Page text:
Sunday, August 31, 2014

Things I learned lately - 31 Aug

  • The roots of the 7-day week can be traced back about 4,000 years, to Babylon. The Babylonians believed there were 7 planets in the solar system, and the number 7 held such power to them that they planned their days around it. Their 7-day, planetary week spread to Egypt, Greece, and eventually to Rome. The Jewish people had their own version of a 7-day week.
  • By the late 19th century, workers were still working every day except Sunday. Some Britons used the week's seventh day for merriment rather than for the rest prescribed by scripture. They would drink, gamble, and enjoy themselves so much that the phenomenon of 'Saint Monday' emerged, where workers would skip work to recover from Sunday's fun. English factory owners later compromised with workers by giving them half of Saturday off in exchange for a promise to show up for work on Monday. In 1908, a New England mill became the first American factory to institute the 5-day week. It did so to accommodate Jewish workers, whose observance of a Saturday sabbath forced them to make up their work on Sundays, offending some in the Christian majority. The mill granted these Jewish workers a 2-day weekend, and other factories followed. The Great Depression cemented the 2-day weekend into the economy, since shorter hours were considered a remedy to underemployment.
  • A Startup named Cruise is creating a way to turn any vehicle into a self-driving car for $10,000. The Cruise RP-1 takes a few hours to install. It will eventually work on any car, but for now only works on select Audi cars. The goal is to create a suite of products that will eventually turn any car into a driverless vehicle. It can navigate stop-and-go traffic. It keeps the car in the center of the lane without touching the steering wheel. It is not able to weave in and out of lanes yet.
  • McDonald’s is quietly testing an order ahead and mobile payment app at a handful of its US restaurants. Called “McD Ordering,” the app links to a credit or debit card. You arrive and scan a QR code on display at the restaurant (counter or drive-thru). The app displays your order number and then once your order is ready, you pick it up without waiting in line.
  • In the US, the cost of a hip replacement is $40,364. For the same money, you could fly to Spain, get your hip replaced ($7,371), live in Madrid for 2 years, learn Spanish, run with the bulls, get trampled, injure your hip, get another hip replaced and still have money left over.
  • If our sun was a speck of dust, the Milky Way would be about the size of the US.
  • Can you smell all of those various hydrocarbons, aldehydes, pyridine and pyrazine? Yes? That's bacon cooking.
  • Folks tried to ban coffee 5 times over the course of recorded history. 1511 Mecca; 16th century Italy; 1623 Constantinople; 1746 Sweden; and 1777 Prussia.
  • There's a woman who is divorcing her husband because he doesn't like the movie Frozen.
  • Lead is the heaviest non-radioactive element.
  • A new restaurant will be opening in Montreal named Bar Brutus. Its menu will feature nothing but items containing bacon.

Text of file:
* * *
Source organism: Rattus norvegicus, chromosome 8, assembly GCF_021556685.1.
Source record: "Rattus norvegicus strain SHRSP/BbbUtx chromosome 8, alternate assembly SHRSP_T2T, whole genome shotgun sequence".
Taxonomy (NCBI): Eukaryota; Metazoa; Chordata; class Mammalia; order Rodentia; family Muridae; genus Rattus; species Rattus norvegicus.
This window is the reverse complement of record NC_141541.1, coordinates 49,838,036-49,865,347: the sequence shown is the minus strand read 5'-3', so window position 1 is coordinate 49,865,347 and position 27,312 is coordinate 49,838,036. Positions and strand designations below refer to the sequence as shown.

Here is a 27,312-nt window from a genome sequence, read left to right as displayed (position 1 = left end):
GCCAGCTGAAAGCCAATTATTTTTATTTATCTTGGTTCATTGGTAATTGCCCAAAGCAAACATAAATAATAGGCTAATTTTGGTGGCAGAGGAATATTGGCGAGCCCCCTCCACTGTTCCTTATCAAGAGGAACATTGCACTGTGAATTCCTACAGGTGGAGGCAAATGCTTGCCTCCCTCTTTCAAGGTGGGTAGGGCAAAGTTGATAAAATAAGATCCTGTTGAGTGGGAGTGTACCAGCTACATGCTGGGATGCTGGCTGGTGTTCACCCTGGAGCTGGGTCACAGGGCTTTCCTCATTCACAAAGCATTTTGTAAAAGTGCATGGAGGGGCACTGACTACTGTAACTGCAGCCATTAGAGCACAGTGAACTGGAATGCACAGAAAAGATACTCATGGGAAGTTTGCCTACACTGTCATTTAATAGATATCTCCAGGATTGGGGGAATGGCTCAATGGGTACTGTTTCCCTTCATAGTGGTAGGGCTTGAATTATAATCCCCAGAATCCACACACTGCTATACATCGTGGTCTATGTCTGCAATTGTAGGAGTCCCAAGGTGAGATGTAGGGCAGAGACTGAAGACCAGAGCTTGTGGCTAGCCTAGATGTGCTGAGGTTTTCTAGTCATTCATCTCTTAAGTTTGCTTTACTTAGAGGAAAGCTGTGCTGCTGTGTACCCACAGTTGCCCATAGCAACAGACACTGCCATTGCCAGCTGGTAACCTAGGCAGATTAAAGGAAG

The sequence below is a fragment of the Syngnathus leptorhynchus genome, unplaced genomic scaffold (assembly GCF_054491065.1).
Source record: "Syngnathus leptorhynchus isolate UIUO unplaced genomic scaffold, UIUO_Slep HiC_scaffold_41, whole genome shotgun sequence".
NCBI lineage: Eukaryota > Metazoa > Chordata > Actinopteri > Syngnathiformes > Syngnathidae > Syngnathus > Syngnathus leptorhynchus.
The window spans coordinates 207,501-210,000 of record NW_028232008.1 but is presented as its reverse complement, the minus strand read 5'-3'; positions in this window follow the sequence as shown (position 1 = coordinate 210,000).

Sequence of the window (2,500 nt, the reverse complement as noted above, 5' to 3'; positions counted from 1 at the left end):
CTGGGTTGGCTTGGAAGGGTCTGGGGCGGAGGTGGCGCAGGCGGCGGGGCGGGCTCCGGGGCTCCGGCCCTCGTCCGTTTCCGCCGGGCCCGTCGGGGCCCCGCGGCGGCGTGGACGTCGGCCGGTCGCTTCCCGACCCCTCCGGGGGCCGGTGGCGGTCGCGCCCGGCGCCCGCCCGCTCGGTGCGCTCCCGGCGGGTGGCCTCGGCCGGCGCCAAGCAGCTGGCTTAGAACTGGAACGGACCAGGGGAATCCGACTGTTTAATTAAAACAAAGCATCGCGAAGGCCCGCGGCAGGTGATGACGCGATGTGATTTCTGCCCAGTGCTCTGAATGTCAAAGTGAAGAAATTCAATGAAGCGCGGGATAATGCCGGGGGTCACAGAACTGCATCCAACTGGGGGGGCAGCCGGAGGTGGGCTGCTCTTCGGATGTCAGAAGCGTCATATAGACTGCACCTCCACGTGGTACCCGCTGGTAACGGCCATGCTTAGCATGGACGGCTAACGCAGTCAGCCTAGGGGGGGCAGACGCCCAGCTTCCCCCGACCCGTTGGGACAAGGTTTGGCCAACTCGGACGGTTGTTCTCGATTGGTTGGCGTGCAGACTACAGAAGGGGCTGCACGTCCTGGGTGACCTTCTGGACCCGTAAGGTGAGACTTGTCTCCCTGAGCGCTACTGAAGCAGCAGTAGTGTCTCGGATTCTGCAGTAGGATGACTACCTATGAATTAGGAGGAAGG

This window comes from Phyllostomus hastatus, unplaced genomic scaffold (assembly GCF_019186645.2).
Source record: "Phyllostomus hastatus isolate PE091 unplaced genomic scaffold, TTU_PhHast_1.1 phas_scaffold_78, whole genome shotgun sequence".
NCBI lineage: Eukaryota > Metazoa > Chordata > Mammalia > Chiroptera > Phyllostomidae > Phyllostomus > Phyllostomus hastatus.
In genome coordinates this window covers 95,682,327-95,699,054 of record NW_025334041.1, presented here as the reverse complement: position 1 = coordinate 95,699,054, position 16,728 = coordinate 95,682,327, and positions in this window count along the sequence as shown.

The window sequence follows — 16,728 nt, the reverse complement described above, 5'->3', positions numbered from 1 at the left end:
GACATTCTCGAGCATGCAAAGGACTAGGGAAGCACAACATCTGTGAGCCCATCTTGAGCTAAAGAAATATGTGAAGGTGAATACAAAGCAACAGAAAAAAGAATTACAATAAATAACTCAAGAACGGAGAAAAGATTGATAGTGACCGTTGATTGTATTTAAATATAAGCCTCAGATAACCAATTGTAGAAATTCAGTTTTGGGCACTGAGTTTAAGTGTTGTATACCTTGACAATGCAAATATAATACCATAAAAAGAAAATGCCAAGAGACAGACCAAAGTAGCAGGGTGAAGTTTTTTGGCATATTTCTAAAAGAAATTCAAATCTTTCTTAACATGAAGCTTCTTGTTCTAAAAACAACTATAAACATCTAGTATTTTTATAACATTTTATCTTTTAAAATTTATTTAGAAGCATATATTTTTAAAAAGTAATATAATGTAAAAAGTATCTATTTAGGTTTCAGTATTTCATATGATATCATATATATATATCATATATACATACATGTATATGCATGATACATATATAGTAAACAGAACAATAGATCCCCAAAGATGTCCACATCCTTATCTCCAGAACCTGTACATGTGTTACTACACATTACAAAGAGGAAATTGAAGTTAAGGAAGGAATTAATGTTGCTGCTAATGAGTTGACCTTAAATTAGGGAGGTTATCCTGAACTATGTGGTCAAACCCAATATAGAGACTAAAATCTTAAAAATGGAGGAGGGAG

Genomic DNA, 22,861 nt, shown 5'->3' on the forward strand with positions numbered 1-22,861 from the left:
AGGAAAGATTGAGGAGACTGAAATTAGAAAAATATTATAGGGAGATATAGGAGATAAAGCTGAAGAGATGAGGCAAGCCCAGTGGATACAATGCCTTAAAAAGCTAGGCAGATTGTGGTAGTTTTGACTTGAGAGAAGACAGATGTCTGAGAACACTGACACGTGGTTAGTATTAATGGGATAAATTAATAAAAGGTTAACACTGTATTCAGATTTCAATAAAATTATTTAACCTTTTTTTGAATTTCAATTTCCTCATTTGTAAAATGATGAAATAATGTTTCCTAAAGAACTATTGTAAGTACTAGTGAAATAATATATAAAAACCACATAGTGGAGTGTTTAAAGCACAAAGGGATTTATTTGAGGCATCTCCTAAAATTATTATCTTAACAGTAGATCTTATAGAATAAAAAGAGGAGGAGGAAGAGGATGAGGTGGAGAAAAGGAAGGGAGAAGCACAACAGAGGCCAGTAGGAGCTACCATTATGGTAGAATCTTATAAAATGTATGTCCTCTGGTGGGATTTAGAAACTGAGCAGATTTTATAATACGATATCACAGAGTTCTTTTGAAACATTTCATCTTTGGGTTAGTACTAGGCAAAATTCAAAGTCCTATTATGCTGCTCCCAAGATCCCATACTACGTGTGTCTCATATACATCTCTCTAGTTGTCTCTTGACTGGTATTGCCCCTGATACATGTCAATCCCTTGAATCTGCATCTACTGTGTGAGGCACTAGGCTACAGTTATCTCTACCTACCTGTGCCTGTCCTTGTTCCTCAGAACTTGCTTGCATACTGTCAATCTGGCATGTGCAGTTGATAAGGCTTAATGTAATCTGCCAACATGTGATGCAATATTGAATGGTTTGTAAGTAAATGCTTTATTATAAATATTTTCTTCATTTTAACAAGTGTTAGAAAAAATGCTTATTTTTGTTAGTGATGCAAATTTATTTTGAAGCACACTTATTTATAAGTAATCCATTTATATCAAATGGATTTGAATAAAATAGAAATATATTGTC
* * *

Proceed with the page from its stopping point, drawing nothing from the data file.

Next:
• Russia has 15,500 tanks. That's more than any other country.

Lyrics I love: Rush - Red Barchetta

I strip away the old debris
That hides a shining car
A brilliant Red Barchetta
From a better vanished time
We'll fire up the willing engine
Responding with a roar
Tires spitting gravel
I commit my weekly crime


Friday, August 29, 2014


I was happy to hear that one of my favourite hockey players, P.K. Subban was able to get an 8-year deal done with the Montreal Canadiens. But the deal brought up a topic of interest to me regarding salaries. $9 million dollars. Per year. To play hockey. Why?

That's not the most either. Shea Weber of the Nashville Predators will earn $14 million this next season. Let's compare that with what players earned in 2005. Jaromir Jagr earned $8.36 million for the year. In 1995, Wayne Gretzky earned $6.54 million. In 1989, Mario Lemieux earned $2 million. In 1977, Bobby Hull earned $1 million. In 1967, Bobby Orr earned $35,000.

Now, the argument has always been that professional athletes deserve to earn a lot of money because they play a sport that could potentially end early with a career-ending injury. They also argue that the players are what attract the crowds to the arenas and that's what earns the teams their money. But players also earn money from lucrative endorsements. Consider Sidney Crosby, who earned a $12 million salary in 2013, but also topped up with around $2.1 million in endorsements, as much as the average NHL salary.

I ask you, does a hockey player need to make $15+ million in one year? Does a football player need to make $42 million in one year (Matt Ryan)? Does a basketball player need to make $30.5 million in one season (Kobe Bryant) - $61.5 million if you include endorsements? What does a well-paid soccer player make? $52 million without including endorsements (Cristiano Ronaldo). It would be $80 million if you included endorsements. But that pales in comparison to boxing. Floyd Mayweather earned $105 million last year. That was for 72 minutes of work. I know - that's unfair, as he has to keep practising all year. Tiger Woods earned $61.2 million last year, but $55 million of that was endorsements. Roger Federer (tennis) made $56.2 million, again, most of that - $52 million, was not salary. The highest paid Baseball player (Cliff Lee) made $25.3 million.